# Ask Uncle Colin: A load of parabolics

Dear Uncle Colin,

One of my students recently attempted the following question: “At time $t=0$ particle is projected upwards with a speed of 10.5m/s from a point 10m above the ground. It hits the ground with a speed of 17.5m/s at time $T$. Find $T$.” They used the equation $s = vt - \frac 12 at^2$ and found $T = \frac{5}{7}$ and $T=\frac{20}{7}$ - but the other answers only give the latter of those. Where has the phantom solution come from?

- Suddenly Upset, Vexing Additional Time

Hello, SUVAT, and thank you for your message!

There’s a graphic doing the rounds at the moment showing the difference between how maths is actually done (following wrong paths, backtracking, correcting errors) against how it’s usually presented (we do this then this then this and boom! answer). This question is a prime example of that: two teachers scratched their heads for several hours going back and forth, eventually stumbled on the answer, and even then weren’t sure it was right until having slept on it. All the same, I’m going to present just the reasoning we ended up with rather than all the wrong paths.

Most students would, I think, use one of the other SUVAT ((Hey! That’s your name!)) equations to solve this one - $s = \frac{t(u+v)}{2}$ is probably favourite - the only one that absolutely doesn’t work is $v^2 = u^2 + 2as$, because it doesn’t have time in it at all.

There’s nothing obviously ‘wrong’ with using the equation $s = vt - \frac{1}{2}at^2$ with the values given in the question: $-10 = -17.5T + 4.9T^2$, which rearranges into a nicer quadratic as $49T^2 - 175T + 100 = (7T-20)(7T-5) = 0$. Two solutions - but only one is valid. And, looking at the ball’s trajectory, $T=\frac 57$ isn’t a particularly interesting point on the journey - the ball is 15m above the ground at that point. So why is it coming up as an answer?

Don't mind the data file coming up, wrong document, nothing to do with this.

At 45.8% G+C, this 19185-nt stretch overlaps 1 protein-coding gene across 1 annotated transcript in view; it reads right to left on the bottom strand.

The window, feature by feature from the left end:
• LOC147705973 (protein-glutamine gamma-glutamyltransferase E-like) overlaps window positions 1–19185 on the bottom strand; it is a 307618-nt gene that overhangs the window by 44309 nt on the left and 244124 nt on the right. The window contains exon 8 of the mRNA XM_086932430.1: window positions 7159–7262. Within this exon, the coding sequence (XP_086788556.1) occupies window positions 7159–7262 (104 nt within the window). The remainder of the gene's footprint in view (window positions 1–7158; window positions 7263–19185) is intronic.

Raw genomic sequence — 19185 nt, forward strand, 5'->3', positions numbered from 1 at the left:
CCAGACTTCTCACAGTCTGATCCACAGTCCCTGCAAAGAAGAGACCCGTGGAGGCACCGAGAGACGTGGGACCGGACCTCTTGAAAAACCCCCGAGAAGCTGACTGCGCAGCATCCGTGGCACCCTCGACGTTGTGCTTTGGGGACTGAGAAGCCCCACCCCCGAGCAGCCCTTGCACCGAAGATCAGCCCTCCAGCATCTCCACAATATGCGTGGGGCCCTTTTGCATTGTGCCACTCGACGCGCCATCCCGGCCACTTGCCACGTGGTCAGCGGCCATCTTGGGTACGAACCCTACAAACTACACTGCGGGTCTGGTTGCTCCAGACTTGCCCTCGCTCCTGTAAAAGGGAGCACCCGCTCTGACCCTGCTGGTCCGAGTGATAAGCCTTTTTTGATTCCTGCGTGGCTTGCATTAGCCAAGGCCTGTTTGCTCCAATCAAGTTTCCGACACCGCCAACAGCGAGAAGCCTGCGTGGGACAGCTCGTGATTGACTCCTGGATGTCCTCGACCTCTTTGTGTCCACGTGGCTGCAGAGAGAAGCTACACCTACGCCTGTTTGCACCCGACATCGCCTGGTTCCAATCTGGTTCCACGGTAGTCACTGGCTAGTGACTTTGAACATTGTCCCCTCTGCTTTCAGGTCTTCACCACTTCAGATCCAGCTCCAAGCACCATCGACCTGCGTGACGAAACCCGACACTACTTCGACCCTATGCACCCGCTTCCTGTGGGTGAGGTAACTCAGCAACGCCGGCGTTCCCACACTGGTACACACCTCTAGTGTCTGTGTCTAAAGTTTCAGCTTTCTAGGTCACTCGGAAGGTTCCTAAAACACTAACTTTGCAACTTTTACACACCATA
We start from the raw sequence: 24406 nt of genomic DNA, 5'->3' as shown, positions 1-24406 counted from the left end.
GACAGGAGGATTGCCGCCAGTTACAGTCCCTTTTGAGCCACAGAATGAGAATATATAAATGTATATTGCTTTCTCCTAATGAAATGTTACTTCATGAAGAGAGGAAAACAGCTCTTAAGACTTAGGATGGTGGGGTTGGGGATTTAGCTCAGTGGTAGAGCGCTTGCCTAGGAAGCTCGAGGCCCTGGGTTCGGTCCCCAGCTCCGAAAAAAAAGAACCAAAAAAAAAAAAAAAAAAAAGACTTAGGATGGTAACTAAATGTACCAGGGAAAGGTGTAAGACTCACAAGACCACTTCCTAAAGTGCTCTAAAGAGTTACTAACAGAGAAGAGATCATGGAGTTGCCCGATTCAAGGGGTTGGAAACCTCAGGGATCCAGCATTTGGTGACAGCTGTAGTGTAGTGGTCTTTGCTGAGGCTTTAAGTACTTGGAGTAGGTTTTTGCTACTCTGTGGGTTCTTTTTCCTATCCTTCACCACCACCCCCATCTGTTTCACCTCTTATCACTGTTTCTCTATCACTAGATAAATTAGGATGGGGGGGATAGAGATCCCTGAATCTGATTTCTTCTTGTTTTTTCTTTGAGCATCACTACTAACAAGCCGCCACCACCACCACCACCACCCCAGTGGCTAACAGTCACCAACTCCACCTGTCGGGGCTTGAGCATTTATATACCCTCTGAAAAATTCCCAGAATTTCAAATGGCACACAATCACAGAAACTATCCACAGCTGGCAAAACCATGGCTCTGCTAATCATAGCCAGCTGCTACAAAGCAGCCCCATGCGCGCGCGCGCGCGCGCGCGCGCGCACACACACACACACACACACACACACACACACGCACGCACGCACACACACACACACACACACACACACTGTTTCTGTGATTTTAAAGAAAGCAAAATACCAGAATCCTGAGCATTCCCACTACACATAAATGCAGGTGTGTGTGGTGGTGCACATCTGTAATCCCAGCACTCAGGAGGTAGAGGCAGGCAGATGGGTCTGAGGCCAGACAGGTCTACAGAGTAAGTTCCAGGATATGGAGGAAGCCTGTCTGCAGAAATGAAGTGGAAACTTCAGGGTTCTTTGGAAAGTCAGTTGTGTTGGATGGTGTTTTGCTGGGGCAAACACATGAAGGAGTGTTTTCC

Short answer: because we’re measuring from the wrong end.

Longer answer: the equation $s = vt - \frac{1}{2}at^2$ tells you the displacement you underwent in the last $t$ seconds given you travelled with a constant acceleration $a$ and ended up at velocity $v$. If you state the displacement and solve for $t$, you find every possible time you could have travelled for, given that you were eventually displaced by $s$. In this case, $\frac 57$ seconds *before landing*, the particle was 10m above the ground, but heading downwards - and that’s where the spurious solution came from.

This is similar, in some respects, to solving $v^2 = u^2 + 2as$ for $v$ or $u$ and deciding between two possible velocities - only it’s less obvious that you have different answers, because $v$ and $u$ can be thought of as speeds if you’re waving your hands around enough.

Hope that clears it up a bit, SUVAT!

- Uncle Colin

* Thanks to @srcav for discussing this problem with me!